So, what I’ve learned is that not only does Comcast suck at administering its own email system, it sucks at the simple task of writing a tiny app to find an IP address in an email. It’s unfortunate that both my inlaws rely on Comcast for their email addresses — I guess it’s time to move them over to something a bit more competently-managed.

Update: I sent another email, this time with the IP address alone on its own line, and again got a reply saying I didn’t send the address. I hate Comcast; maybe it’s time to just block all incoming email from and be done with it.

Update 2: I sent two more emails, trying to decipher the super-secret method Comcast’s using to find the IP address (on a blank line? prefixed by “IP ADDRESS”? on the subject line?), and both garnered replies that claimed I didn’t include it. Seriously, this is the most broken system I’ve encountered on the ‘net ever; Comcast has just essentially guaranteed that I’d rather pith myself than ever become a customer of theirs.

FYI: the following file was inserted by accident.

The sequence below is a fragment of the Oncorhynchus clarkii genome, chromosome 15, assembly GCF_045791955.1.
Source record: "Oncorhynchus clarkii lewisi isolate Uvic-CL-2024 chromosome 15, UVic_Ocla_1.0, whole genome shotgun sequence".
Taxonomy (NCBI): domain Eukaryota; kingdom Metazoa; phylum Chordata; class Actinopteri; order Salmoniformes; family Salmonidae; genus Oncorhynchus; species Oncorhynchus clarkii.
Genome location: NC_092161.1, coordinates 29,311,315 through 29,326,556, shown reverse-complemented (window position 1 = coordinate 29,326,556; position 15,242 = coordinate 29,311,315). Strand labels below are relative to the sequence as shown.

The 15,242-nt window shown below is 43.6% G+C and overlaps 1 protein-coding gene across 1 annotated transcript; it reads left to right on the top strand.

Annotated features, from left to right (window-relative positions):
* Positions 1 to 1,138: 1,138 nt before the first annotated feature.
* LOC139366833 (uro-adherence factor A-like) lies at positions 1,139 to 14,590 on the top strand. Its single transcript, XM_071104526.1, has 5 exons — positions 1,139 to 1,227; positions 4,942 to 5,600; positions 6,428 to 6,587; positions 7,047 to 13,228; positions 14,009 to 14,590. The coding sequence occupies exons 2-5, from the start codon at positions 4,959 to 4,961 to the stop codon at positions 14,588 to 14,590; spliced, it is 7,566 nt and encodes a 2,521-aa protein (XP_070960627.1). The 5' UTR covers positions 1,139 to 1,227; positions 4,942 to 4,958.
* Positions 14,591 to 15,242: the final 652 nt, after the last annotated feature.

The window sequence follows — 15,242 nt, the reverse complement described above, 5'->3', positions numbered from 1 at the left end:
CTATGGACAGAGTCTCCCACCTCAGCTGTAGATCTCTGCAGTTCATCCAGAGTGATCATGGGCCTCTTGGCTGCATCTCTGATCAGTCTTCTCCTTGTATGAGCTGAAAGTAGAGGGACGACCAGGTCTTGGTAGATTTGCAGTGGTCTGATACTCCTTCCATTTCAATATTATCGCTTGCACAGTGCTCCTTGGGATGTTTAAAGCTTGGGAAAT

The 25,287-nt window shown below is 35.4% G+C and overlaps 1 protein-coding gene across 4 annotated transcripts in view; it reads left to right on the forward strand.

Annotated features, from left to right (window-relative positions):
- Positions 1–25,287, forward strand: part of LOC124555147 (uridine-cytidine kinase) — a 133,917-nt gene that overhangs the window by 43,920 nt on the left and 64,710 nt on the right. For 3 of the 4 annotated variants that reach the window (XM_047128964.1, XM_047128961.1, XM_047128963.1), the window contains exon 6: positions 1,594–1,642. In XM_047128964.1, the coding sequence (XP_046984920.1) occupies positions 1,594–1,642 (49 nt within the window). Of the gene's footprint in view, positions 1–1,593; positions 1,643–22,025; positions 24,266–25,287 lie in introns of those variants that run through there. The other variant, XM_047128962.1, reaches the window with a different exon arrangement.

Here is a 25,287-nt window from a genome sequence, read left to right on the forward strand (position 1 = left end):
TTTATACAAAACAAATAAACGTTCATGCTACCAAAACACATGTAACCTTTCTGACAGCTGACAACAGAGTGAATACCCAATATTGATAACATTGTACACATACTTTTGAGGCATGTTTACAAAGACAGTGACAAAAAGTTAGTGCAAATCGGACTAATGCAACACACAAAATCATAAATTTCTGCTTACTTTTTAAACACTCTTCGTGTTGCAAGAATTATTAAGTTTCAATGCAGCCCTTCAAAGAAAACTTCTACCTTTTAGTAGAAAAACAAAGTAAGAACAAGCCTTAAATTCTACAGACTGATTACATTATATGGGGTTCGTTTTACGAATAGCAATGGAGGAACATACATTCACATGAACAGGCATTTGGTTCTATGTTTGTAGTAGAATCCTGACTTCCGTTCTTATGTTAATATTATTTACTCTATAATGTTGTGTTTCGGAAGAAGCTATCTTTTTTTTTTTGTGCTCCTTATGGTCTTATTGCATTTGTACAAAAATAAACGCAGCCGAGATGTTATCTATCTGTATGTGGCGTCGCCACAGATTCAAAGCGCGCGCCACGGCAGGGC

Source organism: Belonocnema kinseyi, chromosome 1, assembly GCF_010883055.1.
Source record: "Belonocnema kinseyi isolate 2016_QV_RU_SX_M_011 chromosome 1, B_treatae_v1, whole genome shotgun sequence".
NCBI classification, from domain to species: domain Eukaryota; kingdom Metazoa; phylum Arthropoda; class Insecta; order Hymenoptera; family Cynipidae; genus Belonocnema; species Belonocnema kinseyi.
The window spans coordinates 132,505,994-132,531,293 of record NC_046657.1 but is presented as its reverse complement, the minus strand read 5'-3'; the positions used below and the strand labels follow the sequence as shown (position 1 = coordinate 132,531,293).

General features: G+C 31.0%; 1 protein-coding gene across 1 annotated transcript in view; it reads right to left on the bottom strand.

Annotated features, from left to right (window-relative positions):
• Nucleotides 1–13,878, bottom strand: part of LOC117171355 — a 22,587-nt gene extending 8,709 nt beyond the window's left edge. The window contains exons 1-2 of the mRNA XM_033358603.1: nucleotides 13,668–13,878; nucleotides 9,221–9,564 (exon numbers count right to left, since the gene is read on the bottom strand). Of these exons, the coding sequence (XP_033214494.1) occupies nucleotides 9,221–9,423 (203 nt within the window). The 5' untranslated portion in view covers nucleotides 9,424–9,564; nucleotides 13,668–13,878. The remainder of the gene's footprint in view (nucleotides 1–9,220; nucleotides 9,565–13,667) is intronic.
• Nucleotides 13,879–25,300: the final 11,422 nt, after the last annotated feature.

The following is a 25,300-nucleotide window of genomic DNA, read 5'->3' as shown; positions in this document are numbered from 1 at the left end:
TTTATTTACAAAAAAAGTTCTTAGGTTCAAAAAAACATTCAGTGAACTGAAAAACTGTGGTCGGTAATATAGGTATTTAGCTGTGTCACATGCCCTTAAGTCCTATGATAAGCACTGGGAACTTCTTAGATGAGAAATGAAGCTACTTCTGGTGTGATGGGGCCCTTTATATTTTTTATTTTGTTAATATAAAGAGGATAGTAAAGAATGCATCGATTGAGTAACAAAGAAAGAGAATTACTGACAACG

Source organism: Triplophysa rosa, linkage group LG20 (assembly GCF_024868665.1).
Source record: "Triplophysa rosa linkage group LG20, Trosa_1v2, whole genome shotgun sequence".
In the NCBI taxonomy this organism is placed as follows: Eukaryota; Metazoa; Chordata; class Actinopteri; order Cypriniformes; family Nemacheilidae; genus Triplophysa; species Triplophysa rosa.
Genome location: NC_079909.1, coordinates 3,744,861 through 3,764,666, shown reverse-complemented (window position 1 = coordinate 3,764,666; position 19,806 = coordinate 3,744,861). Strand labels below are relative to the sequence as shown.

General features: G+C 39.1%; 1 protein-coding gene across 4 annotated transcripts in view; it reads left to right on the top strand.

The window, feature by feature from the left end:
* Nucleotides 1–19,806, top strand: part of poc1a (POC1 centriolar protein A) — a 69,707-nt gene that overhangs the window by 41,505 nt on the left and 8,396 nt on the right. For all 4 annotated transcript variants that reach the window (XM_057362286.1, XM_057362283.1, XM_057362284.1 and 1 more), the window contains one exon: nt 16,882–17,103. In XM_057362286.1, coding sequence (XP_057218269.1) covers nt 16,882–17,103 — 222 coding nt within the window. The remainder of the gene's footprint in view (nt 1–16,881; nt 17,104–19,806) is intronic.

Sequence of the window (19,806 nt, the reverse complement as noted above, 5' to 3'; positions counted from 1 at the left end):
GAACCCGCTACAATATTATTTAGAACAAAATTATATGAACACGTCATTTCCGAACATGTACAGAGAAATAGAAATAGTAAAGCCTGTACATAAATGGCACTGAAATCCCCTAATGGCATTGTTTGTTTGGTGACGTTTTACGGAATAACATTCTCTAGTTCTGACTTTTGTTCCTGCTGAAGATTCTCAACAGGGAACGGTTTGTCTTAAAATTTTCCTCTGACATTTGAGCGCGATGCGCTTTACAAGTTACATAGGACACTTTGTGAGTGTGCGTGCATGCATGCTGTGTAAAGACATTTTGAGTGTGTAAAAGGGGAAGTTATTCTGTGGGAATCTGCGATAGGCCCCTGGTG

Funny (well, no, it’s not), I was just blacklisted from that venerable host, AOL. According to them I was not allowed to send anyone with an AOL address email because “someone had complained” about mail sent from my server. I am not in the spam-sending biz and who knows who else is on my shared server.

I waited for it to resolve itself but finally contacted my Web host who simply routed my email through another one of their servers (and one which is not on their blackball, I mean blacklist).

• Posted by: Jeff [TypeKey Profile Page] on Mar 1, 2006, 12:31 PM

Yep, I ran into this at my employer, with 3 domains hosted on a shared server. The bosses’ first reaction was to ask that I move to a different host, but after I pointed out the problems others have had with comcast, cooler heads prevailed. Eventually (like 3 weeks), the host got off the blacklist. It looks like they’re at it again, however. I ran across this message posted on my host’s message board yesterday:
“I just wanted to let everyone know that the blocks on Comcast, Hotmail, and a few other services are occurring because of a recent change to their spam policies. They both use a service called Brightmail for spam protection. The change on their network was made without warning and our efforts to have the blocks lifted have only been temporarily successful. We have contacted the mail server vendor (SmarterTools) in regards to the problem and they are currently working on a patch that will alleviate this issue. We will keep working with Hotmail, Comcast, and Brightmail however; there may be intermittent blocks for different mail servers until the error is ultimately resolved by the patch.”